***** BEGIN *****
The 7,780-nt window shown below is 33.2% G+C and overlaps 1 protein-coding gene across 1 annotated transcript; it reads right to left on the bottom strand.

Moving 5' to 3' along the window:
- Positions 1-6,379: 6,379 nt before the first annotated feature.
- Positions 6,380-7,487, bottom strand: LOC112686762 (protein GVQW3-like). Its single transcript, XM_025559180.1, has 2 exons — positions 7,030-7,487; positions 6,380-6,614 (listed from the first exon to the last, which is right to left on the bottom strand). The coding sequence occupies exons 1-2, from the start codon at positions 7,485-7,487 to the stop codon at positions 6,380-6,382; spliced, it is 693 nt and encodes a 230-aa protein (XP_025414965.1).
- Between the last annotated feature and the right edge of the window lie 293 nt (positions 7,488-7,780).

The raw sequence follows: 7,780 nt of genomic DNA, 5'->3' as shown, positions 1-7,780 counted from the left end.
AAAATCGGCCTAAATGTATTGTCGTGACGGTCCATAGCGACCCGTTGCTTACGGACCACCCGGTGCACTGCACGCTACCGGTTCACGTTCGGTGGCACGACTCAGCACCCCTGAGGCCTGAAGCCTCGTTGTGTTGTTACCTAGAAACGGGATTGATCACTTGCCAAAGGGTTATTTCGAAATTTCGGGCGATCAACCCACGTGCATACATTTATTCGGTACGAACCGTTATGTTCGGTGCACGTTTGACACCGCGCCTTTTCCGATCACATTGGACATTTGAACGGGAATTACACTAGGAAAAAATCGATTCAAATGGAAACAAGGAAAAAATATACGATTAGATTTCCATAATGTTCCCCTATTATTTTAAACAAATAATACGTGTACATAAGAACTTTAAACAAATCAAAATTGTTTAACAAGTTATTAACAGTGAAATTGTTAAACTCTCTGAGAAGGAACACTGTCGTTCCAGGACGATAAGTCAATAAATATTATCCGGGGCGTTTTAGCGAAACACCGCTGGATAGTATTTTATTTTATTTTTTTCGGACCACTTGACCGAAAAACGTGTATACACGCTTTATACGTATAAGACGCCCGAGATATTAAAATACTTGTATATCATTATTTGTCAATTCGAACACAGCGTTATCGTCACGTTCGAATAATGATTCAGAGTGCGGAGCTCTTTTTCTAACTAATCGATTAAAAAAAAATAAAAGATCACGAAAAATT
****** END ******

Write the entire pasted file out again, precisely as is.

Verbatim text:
The 7,780-nt window shown below is 33.2% G+C and overlaps 1 protein-coding gene across 1 annotated transcript; it reads right to left on the bottom strand.

Moving 5' to 3' along the window:
- Positions 1-6,379: 6,379 nt before the first annotated feature.
- Positions 6,380-7,487, bottom strand: LOC112686762 (protein GVQW3-like). Its single transcript, XM_025559180.1, has 2 exons — positions 7,030-7,487; positions 6,380-6,614 (listed from the first exon to the last, which is right to left on the bottom strand). The coding sequence occupies exons 1-2, from the start codon at positions 7,485-7,487 to the stop codon at positions 6,380-6,382; spliced, it is 693 nt and encodes a 230-aa protein (XP_025414965.1).
- Between the last annotated feature and the right edge of the window lie 293 nt (positions 7,488-7,780).

The raw sequence follows: 7,780 nt of genomic DNA, 5'->3' as shown, positions 1-7,780 counted from the left end.
AAAATCGGCCTAAATGTATTGTCGTGACGGTCCATAGCGACCCGTTGCTTACGGACCACCCGGTGCACTGCACGCTACCGGTTCACGTTCGGTGGCACGACTCAGCACCCCTGAGGCCTGAAGCCTCGTTGTGTTGTTACCTAGAAACGGGATTGATCACTTGCCAAAGGGTTATTTCGAAATTTCGGGCGATCAACCCACGTGCATACATTTATTCGGTACGAACCGTTATGTTCGGTGCACGTTTGACACCGCGCCTTTTCCGATCACATTGGACATTTGAACGGGAATTACACTAGGAAAAAATCGATTCAAATGGAAACAAGGAAAAAATATACGATTAGATTTCCATAATGTTCCCCTATTATTTTAAACAAATAATACGTGTACATAAGAACTTTAAACAAATCAAAATTGTTTAACAAGTTATTAACAGTGAAATTGTTAAACTCTCTGAGAAGGAACACTGTCGTTCCAGGACGATAAGTCAATAAATATTATCCGGGGCGTTTTAGCGAAACACCGCTGGATAGTATTTTATTTTATTTTTTTCGGACCACTTGACCGAAAAACGTGTATACACGCTTTATACGTATAAGACGCCCGAGATATTAAAATACTTGTATATCATTATTTGTCAATTCGAACACAGCGTTATCGTCACGTTCGAATAATGATTCAGAGTGCGGAGCTCTTTTTCTAACTAATCGATTAAAAAAAAATAAAAGATCACGAAAAATT